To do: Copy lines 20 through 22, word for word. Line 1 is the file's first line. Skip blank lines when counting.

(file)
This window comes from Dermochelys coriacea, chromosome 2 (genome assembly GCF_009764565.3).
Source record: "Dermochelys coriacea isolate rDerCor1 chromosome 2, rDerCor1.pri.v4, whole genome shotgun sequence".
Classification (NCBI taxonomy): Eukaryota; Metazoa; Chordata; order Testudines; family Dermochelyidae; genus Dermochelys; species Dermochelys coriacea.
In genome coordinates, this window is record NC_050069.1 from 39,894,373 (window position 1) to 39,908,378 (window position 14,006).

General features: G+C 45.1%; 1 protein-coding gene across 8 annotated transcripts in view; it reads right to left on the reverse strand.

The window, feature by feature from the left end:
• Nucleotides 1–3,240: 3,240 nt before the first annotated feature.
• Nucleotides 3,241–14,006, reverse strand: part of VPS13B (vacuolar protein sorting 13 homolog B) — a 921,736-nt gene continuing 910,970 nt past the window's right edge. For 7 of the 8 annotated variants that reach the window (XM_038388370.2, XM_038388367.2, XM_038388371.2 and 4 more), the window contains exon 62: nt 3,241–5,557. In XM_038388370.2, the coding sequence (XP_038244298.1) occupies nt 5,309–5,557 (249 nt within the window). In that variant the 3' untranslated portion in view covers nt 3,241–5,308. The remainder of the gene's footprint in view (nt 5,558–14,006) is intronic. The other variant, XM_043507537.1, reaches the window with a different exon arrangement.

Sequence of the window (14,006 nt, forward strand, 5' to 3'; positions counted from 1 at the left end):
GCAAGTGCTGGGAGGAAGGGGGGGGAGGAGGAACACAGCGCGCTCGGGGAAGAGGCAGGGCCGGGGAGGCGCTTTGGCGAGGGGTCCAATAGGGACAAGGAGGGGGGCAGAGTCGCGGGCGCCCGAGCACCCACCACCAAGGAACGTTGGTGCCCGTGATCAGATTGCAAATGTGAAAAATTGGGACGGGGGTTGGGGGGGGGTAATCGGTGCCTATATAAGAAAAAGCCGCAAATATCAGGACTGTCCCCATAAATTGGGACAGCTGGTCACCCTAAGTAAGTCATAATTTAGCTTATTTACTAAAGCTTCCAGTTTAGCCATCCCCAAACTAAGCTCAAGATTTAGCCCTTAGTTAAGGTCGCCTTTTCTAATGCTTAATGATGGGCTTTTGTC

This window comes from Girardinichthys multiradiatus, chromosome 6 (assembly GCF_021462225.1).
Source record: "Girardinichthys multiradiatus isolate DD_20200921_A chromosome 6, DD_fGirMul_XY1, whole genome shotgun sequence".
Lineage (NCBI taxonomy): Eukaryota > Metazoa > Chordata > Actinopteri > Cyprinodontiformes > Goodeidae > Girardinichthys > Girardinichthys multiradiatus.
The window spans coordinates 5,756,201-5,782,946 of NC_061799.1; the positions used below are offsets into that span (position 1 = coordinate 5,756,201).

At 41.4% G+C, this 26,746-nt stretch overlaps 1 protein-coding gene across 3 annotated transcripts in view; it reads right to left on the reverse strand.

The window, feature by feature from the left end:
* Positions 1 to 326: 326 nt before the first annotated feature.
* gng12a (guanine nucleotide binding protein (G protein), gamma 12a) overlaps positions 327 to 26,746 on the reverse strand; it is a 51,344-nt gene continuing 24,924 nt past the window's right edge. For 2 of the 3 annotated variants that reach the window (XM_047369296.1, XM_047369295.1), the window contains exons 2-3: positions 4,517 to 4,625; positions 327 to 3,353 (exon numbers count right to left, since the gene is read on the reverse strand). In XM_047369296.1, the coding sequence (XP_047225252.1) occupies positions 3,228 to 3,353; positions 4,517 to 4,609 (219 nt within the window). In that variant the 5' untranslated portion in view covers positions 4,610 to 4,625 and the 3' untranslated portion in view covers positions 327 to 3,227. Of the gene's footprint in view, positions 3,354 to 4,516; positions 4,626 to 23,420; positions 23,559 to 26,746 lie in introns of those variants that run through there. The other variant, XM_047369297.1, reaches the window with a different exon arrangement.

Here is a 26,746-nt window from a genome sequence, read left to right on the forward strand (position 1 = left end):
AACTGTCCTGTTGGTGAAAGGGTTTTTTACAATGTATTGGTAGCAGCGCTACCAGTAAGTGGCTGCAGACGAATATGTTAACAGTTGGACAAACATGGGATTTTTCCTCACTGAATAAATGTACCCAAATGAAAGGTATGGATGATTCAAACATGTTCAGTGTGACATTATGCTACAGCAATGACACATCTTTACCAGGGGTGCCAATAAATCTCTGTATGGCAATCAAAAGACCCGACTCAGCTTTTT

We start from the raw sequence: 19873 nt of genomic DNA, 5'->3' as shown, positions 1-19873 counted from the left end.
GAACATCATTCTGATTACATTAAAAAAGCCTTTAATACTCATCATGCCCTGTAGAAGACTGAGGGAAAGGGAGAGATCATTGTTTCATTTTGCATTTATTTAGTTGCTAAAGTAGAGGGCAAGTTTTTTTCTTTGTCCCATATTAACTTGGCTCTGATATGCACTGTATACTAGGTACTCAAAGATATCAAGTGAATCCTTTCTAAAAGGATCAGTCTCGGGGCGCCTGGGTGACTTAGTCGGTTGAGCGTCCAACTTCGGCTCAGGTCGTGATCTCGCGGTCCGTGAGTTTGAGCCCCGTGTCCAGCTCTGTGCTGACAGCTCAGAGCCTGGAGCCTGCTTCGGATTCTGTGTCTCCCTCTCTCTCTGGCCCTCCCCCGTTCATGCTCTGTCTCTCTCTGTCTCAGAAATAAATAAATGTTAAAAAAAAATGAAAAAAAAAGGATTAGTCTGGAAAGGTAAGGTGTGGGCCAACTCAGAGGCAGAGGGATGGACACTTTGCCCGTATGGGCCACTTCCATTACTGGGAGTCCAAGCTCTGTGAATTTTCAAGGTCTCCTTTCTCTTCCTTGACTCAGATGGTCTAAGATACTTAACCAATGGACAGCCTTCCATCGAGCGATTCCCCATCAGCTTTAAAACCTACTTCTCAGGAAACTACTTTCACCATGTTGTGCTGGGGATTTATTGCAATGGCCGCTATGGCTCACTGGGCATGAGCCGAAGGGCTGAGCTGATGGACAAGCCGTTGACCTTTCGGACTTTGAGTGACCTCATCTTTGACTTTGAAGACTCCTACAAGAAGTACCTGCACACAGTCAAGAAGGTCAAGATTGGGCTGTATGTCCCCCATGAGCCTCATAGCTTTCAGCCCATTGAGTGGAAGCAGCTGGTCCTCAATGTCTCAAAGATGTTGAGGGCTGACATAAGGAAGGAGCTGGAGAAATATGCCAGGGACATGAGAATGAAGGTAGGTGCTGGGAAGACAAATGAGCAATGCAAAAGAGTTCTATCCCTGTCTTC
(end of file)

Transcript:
AACTGTCCTGTTGGTGAAAGGGTTTTTTACAATGTATTGGTAGCAGCGCTACCAGTAAGTGGCTGCAGACGAATATGTTAACAGTTGGACAAACATGGGATTTTTCCTCACTGAATAAATGTACCCAAATGAAAGGTATGGATGATTCAAACATGTTCAGTGTGACATTATGCTACAGCAATGACACATCTTTACCAGGGGTGCCAATAAATCTCTGTATGGCAATCAAAAGACCCGACTCAGCTTTTT

We start from the raw sequence: 19873 nt of genomic DNA, 5'->3' as shown, positions 1-19873 counted from the left end.
GAACATCATTCTGATTACATTAAAAAAGCCTTTAATACTCATCATGCCCTGTAGAAGACTGAGGGAAAGGGAGAGATCATTGTTTCATTTTGCATTTATTTAGTTGCTAAAGTAGAGGGCAAGTTTTTTTCTTTGTCCCATATTAACTTGGCTCTGATATGCACTGTATACTAGGTACTCAAAGATATCAAGTGAATCCTTTCTAAAAGGATCAGTCTCGGGGCGCCTGGGTGACTTAGTCGGTTGAGCGTCCAACTTCGGCTCAGGTCGTGATCTCGCGGTCCGTGAGTTTGAGCCCCGTGTCCAGCTCTGTGCTGACAGCTCAGAGCCTGGAGCCTGCTTCGGATTCTGTGTCTCCCTCTCTCTCTGGCCCTCCCCCGTTCATGCTCTGTCTCTCTCTGTCTCAGAAATAAATAAATGTTAAAAAAAAATGAAAAAAAAAGGATTAGTCTGGAAAGGTAAGGTGTGGGCCAACTCAGAGGCAGAGGGATGGACACTTTGCCCGTATGGGCCACTTCCATTACTGGGAGTCCAAGCTCTGTGAATTTTCAAGGTCTCCTTTCTCTTCCTTGACTCAGATGGTCTAAGATACTTAACCAATGGACAGCCTTCCATCGAGCGATTCCCCATCAGCTTTAAAACCTACTTCTCAGGAAACTACTTTCACCATGTTGTGCTGGGGATTTATTGCAATGGCCGCTATGGCTCACTGGGCATGAGCCGAAGGGCTGAGCTGATGGACAAGCCGTTGACCTTTCGGACTTTGAGTGACCTCATCTTTGACTTTGAAGACTCCTACAAGAAGTACCTGCACACAGTCAAGAAGGTCAAGATTGGGCTGTATGTCCCCCATGAGCCTCATAGCTTTCAGCCCATTGAGTGGAAGCAGCTGGTCCTCAATGTCTCAAAGATGTTGAGGGCTGACATAAGGAAGGAGCTGGAGAAATATGCCAGGGACATGAGAATGAAGGTAGGTGCTGGGAAGACAAATGAGCAATGCAAAAGAGTTCTATCCCTGTCTTC